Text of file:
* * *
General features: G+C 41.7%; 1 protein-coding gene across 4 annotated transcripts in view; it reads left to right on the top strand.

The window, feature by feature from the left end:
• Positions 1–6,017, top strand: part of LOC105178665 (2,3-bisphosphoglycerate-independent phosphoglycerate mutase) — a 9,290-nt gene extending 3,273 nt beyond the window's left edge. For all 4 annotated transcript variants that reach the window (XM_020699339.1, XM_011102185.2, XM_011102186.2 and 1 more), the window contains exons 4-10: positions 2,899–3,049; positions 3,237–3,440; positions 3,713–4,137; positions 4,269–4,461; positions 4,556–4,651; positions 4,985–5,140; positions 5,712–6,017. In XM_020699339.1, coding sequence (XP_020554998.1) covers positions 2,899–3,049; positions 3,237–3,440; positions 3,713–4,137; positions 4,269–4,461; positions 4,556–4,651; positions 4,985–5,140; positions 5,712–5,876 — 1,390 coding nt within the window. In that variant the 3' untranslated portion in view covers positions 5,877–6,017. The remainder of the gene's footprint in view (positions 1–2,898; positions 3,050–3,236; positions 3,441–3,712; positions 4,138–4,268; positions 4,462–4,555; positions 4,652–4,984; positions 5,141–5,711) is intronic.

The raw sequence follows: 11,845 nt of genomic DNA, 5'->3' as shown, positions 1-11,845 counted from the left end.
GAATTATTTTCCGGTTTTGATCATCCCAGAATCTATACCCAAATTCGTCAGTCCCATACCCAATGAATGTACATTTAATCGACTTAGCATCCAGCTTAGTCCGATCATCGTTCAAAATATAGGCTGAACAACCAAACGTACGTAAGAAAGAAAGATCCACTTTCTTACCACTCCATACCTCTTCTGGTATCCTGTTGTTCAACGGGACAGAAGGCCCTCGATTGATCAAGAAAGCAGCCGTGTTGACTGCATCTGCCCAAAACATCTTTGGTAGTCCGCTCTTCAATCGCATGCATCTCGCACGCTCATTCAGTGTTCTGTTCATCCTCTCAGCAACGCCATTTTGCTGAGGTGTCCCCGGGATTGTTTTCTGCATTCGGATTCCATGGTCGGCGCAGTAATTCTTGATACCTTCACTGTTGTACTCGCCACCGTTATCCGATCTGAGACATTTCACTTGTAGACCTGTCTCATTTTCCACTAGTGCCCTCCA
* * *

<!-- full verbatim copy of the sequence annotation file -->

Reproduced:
General features: G+C 41.7%; 1 protein-coding gene across 4 annotated transcripts in view; it reads left to right on the top strand.

The window, feature by feature from the left end:
• Positions 1–6,017, top strand: part of LOC105178665 (2,3-bisphosphoglycerate-independent phosphoglycerate mutase) — a 9,290-nt gene extending 3,273 nt beyond the window's left edge. For all 4 annotated transcript variants that reach the window (XM_020699339.1, XM_011102185.2, XM_011102186.2 and 1 more), the window contains exons 4-10: positions 2,899–3,049; positions 3,237–3,440; positions 3,713–4,137; positions 4,269–4,461; positions 4,556–4,651; positions 4,985–5,140; positions 5,712–6,017. In XM_020699339.1, coding sequence (XP_020554998.1) covers positions 2,899–3,049; positions 3,237–3,440; positions 3,713–4,137; positions 4,269–4,461; positions 4,556–4,651; positions 4,985–5,140; positions 5,712–5,876 — 1,390 coding nt within the window. In that variant the 3' untranslated portion in view covers positions 5,877–6,017. The remainder of the gene's footprint in view (positions 1–2,898; positions 3,050–3,236; positions 3,441–3,712; positions 4,138–4,268; positions 4,462–4,555; positions 4,652–4,984; positions 5,141–5,711) is intronic.

The raw sequence follows: 11,845 nt of genomic DNA, 5'->3' as shown, positions 1-11,845 counted from the left end.
GAATTATTTTCCGGTTTTGATCATCCCAGAATCTATACCCAAATTCGTCAGTCCCATACCCAATGAATGTACATTTAATCGACTTAGCATCCAGCTTAGTCCGATCATCGTTCAAAATATAGGCTGAACAACCAAACGTACGTAAGAAAGAAAGATCCACTTTCTTACCACTCCATACCTCTTCTGGTATCCTGTTGTTCAACGGGACAGAAGGCCCTCGATTGATCAAGAAAGCAGCCGTGTTGACTGCATCTGCCCAAAACATCTTTGGTAGTCCGCTCTTCAATCGCATGCATCTCGCACGCTCATTCAGTGTTCTGTTCATCCTCTCAGCAACGCCATTTTGCTGAGGTGTCCCCGGGATTGTTTTCTGCATTCGGATTCCATGGTCGGCGCAGTAATTCTTGATACCTTCACTGTTGTACTCGCCACCGTTATCCGATCTGAGACATTTCACTTGTAGACCTGTCTCATTTTCCACTAGTGCCCTCCA